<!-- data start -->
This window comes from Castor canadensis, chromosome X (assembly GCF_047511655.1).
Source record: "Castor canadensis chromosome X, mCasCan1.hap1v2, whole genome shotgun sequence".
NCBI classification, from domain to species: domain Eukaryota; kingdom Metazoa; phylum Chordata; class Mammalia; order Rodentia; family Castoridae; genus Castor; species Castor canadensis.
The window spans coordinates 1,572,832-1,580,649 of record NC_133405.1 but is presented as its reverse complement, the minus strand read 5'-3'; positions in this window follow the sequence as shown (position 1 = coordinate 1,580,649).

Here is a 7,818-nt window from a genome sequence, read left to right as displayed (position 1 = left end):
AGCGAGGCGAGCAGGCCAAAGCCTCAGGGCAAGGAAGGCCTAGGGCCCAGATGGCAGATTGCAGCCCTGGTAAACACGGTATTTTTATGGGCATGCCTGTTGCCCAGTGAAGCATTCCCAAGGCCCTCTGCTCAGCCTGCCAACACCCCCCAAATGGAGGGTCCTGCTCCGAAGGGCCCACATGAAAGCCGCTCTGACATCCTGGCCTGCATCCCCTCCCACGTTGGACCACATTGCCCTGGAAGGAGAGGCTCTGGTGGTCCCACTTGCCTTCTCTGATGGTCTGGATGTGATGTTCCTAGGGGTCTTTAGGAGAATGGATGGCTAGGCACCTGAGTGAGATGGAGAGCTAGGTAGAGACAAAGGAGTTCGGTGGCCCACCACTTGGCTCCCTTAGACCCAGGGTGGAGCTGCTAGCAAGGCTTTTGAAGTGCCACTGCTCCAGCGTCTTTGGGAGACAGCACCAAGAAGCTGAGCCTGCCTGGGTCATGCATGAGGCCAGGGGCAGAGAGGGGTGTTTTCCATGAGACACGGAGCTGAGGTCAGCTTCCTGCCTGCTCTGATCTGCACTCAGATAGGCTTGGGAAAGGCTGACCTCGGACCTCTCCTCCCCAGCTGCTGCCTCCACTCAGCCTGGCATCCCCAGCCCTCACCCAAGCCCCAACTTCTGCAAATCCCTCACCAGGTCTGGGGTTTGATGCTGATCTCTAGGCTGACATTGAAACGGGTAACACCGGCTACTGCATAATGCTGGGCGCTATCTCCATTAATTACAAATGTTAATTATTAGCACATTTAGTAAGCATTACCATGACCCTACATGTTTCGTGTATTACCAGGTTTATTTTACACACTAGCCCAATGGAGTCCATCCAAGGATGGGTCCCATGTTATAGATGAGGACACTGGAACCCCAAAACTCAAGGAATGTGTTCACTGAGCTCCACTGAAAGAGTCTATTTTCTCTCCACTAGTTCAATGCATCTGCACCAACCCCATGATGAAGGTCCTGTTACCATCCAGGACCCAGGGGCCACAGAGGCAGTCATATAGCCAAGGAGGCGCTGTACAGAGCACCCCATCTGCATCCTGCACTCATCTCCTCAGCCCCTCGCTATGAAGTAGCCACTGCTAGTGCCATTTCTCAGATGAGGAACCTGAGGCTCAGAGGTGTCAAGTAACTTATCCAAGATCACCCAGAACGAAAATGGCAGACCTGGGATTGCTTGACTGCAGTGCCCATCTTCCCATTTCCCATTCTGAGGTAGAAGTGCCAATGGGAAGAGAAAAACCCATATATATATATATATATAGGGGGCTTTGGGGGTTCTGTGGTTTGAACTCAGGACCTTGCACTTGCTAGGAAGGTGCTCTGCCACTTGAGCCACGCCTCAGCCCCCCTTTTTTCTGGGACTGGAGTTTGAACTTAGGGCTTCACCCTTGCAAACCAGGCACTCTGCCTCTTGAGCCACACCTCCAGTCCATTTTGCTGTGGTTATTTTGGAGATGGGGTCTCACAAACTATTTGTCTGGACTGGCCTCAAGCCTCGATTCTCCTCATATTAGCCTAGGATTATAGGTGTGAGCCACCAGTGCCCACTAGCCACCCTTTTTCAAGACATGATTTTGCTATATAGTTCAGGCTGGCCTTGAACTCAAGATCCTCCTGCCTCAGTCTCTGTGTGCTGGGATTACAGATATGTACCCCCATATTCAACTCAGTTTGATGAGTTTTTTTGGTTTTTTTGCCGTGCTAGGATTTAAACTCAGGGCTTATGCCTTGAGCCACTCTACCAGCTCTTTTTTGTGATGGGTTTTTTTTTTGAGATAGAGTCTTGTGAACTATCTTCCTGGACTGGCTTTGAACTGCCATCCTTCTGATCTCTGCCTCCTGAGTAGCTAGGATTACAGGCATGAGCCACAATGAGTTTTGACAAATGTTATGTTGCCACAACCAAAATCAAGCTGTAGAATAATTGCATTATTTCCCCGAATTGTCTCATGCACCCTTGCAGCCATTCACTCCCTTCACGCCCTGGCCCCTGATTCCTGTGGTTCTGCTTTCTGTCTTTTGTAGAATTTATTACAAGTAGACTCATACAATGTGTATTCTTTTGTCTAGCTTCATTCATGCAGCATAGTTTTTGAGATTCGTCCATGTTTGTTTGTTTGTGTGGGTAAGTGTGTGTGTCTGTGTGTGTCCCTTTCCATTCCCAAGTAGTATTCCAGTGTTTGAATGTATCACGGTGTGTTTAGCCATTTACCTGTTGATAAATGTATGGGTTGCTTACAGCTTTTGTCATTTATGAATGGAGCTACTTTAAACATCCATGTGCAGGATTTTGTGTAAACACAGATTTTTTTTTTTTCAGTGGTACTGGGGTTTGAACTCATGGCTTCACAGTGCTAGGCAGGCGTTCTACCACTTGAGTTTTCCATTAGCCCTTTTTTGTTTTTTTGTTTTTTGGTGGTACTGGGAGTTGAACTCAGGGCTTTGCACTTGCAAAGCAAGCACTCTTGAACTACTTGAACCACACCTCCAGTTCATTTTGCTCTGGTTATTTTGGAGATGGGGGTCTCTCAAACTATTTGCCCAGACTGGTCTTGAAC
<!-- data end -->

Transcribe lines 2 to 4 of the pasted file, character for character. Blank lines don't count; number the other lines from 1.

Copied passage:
Source record: "Castor canadensis chromosome X, mCasCan1.hap1v2, whole genome shotgun sequence".
NCBI classification, from domain to species: domain Eukaryota; kingdom Metazoa; phylum Chordata; class Mammalia; order Rodentia; family Castoridae; genus Castor; species Castor canadensis.
The window spans coordinates 1,572,832-1,580,649 of record NC_133405.1 but is presented as its reverse complement, the minus strand read 5'-3'; positions in this window follow the sequence as shown (position 1 = coordinate 1,580,649).